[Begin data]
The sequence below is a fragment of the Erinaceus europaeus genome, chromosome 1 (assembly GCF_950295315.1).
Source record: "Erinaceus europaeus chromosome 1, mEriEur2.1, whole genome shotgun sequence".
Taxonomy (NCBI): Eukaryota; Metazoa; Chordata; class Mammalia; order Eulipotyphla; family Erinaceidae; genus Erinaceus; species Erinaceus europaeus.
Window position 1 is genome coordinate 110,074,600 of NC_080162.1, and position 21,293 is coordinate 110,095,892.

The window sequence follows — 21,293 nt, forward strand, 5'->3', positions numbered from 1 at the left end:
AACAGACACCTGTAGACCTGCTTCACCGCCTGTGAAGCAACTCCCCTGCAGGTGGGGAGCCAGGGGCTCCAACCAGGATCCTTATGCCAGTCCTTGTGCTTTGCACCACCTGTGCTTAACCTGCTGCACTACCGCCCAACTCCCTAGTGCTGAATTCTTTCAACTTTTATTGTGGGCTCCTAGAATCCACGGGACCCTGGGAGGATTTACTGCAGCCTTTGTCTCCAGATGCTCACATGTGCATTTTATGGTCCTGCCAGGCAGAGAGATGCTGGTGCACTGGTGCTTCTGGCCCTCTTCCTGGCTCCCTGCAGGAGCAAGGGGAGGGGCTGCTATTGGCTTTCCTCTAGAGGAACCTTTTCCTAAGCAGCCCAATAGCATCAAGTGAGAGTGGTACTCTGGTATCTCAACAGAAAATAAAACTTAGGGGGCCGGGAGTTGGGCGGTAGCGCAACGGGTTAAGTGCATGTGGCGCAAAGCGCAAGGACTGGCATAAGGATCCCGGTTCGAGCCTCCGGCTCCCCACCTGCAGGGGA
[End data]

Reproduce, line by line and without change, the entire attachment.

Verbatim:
The sequence below is a fragment of the Erinaceus europaeus genome, chromosome 1 (assembly GCF_950295315.1).
Source record: "Erinaceus europaeus chromosome 1, mEriEur2.1, whole genome shotgun sequence".
Taxonomy (NCBI): Eukaryota; Metazoa; Chordata; class Mammalia; order Eulipotyphla; family Erinaceidae; genus Erinaceus; species Erinaceus europaeus.
Window position 1 is genome coordinate 110,074,600 of NC_080162.1, and position 21,293 is coordinate 110,095,892.

The window sequence follows — 21,293 nt, forward strand, 5'->3', positions numbered from 1 at the left end:
AACAGACACCTGTAGACCTGCTTCACCGCCTGTGAAGCAACTCCCCTGCAGGTGGGGAGCCAGGGGCTCCAACCAGGATCCTTATGCCAGTCCTTGTGCTTTGCACCACCTGTGCTTAACCTGCTGCACTACCGCCCAACTCCCTAGTGCTGAATTCTTTCAACTTTTATTGTGGGCTCCTAGAATCCACGGGACCCTGGGAGGATTTACTGCAGCCTTTGTCTCCAGATGCTCACATGTGCATTTTATGGTCCTGCCAGGCAGAGAGATGCTGGTGCACTGGTGCTTCTGGCCCTCTTCCTGGCTCCCTGCAGGAGCAAGGGGAGGGGCTGCTATTGGCTTTCCTCTAGAGGAACCTTTTCCTAAGCAGCCCAATAGCATCAAGTGAGAGTGGTACTCTGGTATCTCAACAGAAAATAAAACTTAGGGGGCCGGGAGTTGGGCGGTAGCGCAACGGGTTAAGTGCATGTGGCGCAAAGCGCAAGGACTGGCATAAGGATCCCGGTTCGAGCCTCCGGCTCCCCACCTGCAGGGGA